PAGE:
Something for the weekend, sir…?
Yes, it’s that time again. Every year, as October swings around, we gird our loins and prepare for the swarming hordes to descend on Alba for the International Alba White Truffle Fair. Well, last year and the year before we didn’t, obviously. Far fewer visitors, there were…
Anyway, as September draws to a close, we usually gear-up for the International Alba White Truffle Fair (I know – it’s ungainly writing that twice, when ‘truffle fair’ would suffice second time around, but, apparently, for online search rankings, it helps if I repeat myself: I was always told not to when writing, but that’s Google for you…) and all its attendant paraphernalia…Then, in early October, we’re off!
The first weekend is usually a buzz, with Alba rammed full of visitors eager to sample the fabled Tuber (not that sort…). This year, on the opening weekend, it was not quite so busy. Busier than last year or 2020, but…
The weather didn’t help, of course. It hasn’t helped all year. We spent all summer asking for rain and then, once the harvest was done, and we could have done with a sunny weekend to kick off the Truffle Fair, it rained. Recalcitrant, it’s been. On the other hand, truffle fair or no, we need the water.
But I digress…Handing over €5 will gain you entry to the world’s largest white truffle market (be thankful I didn’t put ‘International Alba White Truffle Fair’ again. Oh…). With fewer people than usual, it was really easy to get in and have a good nose around. Nose being the operative word – especially in autumn, Alba is an olfactory town.
The Truffle Fair also runs sensory evaluation courses so that you can become something of an expert yourself – though probably not as expert as the director, who evaluates something like 1,500 truffles a day…
And, as you can see, there are plenty of other courses, events and edible and imbibe-able products to sample:
Cooking, for example, or wines to try. And cheese:
Sweeites from Torrone Sebaste (other brands are available…):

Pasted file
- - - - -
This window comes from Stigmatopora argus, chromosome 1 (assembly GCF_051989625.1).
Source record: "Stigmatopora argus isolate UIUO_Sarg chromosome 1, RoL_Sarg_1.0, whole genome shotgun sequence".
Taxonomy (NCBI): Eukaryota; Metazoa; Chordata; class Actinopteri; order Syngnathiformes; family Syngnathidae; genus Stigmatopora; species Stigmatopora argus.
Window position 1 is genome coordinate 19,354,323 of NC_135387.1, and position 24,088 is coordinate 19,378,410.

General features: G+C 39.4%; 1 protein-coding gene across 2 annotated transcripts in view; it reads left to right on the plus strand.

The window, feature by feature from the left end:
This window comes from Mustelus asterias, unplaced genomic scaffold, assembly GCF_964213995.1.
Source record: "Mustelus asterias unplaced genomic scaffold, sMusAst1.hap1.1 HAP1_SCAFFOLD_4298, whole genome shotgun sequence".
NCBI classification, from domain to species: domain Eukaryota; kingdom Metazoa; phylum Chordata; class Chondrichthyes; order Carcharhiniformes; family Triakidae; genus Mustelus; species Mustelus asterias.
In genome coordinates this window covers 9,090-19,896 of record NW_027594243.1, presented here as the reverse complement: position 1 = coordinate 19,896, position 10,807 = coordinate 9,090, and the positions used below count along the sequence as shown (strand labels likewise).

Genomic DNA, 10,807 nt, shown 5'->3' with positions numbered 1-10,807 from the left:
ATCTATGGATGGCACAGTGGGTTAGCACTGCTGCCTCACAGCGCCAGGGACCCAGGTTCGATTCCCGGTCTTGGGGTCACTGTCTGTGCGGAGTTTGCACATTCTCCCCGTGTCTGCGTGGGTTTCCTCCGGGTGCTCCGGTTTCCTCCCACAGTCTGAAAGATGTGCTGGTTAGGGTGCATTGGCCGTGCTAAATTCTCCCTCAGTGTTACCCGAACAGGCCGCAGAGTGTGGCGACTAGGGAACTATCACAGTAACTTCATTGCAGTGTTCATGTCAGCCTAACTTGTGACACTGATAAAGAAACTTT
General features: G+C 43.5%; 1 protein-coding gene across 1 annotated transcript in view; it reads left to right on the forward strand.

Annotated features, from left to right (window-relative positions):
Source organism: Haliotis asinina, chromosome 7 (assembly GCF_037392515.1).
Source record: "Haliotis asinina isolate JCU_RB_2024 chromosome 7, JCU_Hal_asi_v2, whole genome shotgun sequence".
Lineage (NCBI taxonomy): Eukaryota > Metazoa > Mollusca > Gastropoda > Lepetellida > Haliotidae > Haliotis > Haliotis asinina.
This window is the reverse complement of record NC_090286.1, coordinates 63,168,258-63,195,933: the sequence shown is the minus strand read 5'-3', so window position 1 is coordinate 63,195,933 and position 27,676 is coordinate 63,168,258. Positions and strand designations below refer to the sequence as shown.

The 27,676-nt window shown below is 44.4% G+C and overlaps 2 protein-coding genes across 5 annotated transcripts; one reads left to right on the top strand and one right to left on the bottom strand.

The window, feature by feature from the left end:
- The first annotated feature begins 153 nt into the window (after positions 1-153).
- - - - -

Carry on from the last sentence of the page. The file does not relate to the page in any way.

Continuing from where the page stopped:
Hazelnuts. We love a bit of hazelnut around here. These are all from Alta Langa, and they’re great:
More wine. And some intrigue, judging by the sommelier’s expression:
And imagine my surprise upon discovering that my new car had been delivered to the truffle market…:
So what are you waiting for?
You may have missed the first weekend, but there are still 8 more to choose from.
And you know the best bit? The later ones will be less busy, with more space at the market, more places at the workshops, better truffles (probably) and less trouble booking a table at our wonderful local restaurants. And finding a bed in town will be easier, too.
You might even get to have a pizza like this one…:
If that appeals, then get yourself over here – the truffle fair is on Saturday & Sundays only, which leaves you the rest of the week to have a mooch around the area with PiemonteMio!
So if you come on down for the International Alba White Truffle Fair contact me – I can offer you all kinds of other wine- and food-related experiences while you’re here, including truffle hunting! And I promise I won’t keep repeating International Alba White Truffle Fair every few minutes…
If you’d like a starting point on how to get to Piemonte, this helpful post is as good as any.
See you at the Truffle Market this weekend!
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